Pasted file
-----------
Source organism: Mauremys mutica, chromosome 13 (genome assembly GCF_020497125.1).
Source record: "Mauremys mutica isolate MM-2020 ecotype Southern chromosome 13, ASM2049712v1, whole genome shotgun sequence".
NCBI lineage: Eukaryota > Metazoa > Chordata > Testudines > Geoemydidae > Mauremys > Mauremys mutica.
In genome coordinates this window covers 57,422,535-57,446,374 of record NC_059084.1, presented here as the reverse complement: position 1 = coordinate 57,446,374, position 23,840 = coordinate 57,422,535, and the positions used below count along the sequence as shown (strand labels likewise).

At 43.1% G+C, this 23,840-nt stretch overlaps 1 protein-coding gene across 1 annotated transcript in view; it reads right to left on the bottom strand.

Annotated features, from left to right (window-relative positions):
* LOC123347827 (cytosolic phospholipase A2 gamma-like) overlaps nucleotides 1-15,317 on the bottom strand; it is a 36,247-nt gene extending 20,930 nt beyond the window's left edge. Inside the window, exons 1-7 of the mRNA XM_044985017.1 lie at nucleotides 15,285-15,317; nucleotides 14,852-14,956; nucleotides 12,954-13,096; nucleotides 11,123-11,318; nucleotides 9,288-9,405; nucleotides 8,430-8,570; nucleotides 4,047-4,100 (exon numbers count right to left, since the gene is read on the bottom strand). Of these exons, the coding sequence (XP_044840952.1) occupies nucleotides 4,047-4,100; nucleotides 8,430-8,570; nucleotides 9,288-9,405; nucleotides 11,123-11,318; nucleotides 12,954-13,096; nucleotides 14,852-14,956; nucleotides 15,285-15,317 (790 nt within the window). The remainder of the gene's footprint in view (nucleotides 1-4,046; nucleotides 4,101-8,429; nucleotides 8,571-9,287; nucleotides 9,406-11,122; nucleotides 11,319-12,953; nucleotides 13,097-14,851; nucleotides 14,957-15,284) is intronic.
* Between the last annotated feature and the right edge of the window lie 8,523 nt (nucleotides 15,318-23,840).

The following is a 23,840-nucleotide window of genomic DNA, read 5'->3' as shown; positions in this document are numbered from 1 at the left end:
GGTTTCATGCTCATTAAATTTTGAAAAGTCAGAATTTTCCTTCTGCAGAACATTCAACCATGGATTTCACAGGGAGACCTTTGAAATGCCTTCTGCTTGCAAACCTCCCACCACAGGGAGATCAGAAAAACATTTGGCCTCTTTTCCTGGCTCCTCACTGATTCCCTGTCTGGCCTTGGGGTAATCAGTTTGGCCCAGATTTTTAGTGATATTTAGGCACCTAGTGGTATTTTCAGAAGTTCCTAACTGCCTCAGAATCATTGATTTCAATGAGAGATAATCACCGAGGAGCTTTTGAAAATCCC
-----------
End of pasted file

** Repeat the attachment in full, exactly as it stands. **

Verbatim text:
Source organism: Mauremys mutica, chromosome 13 (genome assembly GCF_020497125.1).
Source record: "Mauremys mutica isolate MM-2020 ecotype Southern chromosome 13, ASM2049712v1, whole genome shotgun sequence".
NCBI lineage: Eukaryota > Metazoa > Chordata > Testudines > Geoemydidae > Mauremys > Mauremys mutica.
In genome coordinates this window covers 57,422,535-57,446,374 of record NC_059084.1, presented here as the reverse complement: position 1 = coordinate 57,446,374, position 23,840 = coordinate 57,422,535, and the positions used below count along the sequence as shown (strand labels likewise).

At 43.1% G+C, this 23,840-nt stretch overlaps 1 protein-coding gene across 1 annotated transcript in view; it reads right to left on the bottom strand.

Annotated features, from left to right (window-relative positions):
* LOC123347827 (cytosolic phospholipase A2 gamma-like) overlaps nucleotides 1-15,317 on the bottom strand; it is a 36,247-nt gene extending 20,930 nt beyond the window's left edge. Inside the window, exons 1-7 of the mRNA XM_044985017.1 lie at nucleotides 15,285-15,317; nucleotides 14,852-14,956; nucleotides 12,954-13,096; nucleotides 11,123-11,318; nucleotides 9,288-9,405; nucleotides 8,430-8,570; nucleotides 4,047-4,100 (exon numbers count right to left, since the gene is read on the bottom strand). Of these exons, the coding sequence (XP_044840952.1) occupies nucleotides 4,047-4,100; nucleotides 8,430-8,570; nucleotides 9,288-9,405; nucleotides 11,123-11,318; nucleotides 12,954-13,096; nucleotides 14,852-14,956; nucleotides 15,285-15,317 (790 nt within the window). The remainder of the gene's footprint in view (nucleotides 1-4,046; nucleotides 4,101-8,429; nucleotides 8,571-9,287; nucleotides 9,406-11,122; nucleotides 11,319-12,953; nucleotides 13,097-14,851; nucleotides 14,957-15,284) is intronic.
* Between the last annotated feature and the right edge of the window lie 8,523 nt (nucleotides 15,318-23,840).

The following is a 23,840-nucleotide window of genomic DNA, read 5'->3' as shown; positions in this document are numbered from 1 at the left end:
GGTTTCATGCTCATTAAATTTTGAAAAGTCAGAATTTTCCTTCTGCAGAACATTCAACCATGGATTTCACAGGGAGACCTTTGAAATGCCTTCTGCTTGCAAACCTCCCACCACAGGGAGATCAGAAAAACATTTGGCCTCTTTTCCTGGCTCCTCACTGATTCCCTGTCTGGCCTTGGGGTAATCAGTTTGGCCCAGATTTTTAGTGATATTTAGGCACCTAGTGGTATTTTCAGAAGTTCCTAACTGCCTCAGAATCATTGATTTCAATGAGAGATAATCACCGAGGAGCTTTTGAAAATCCC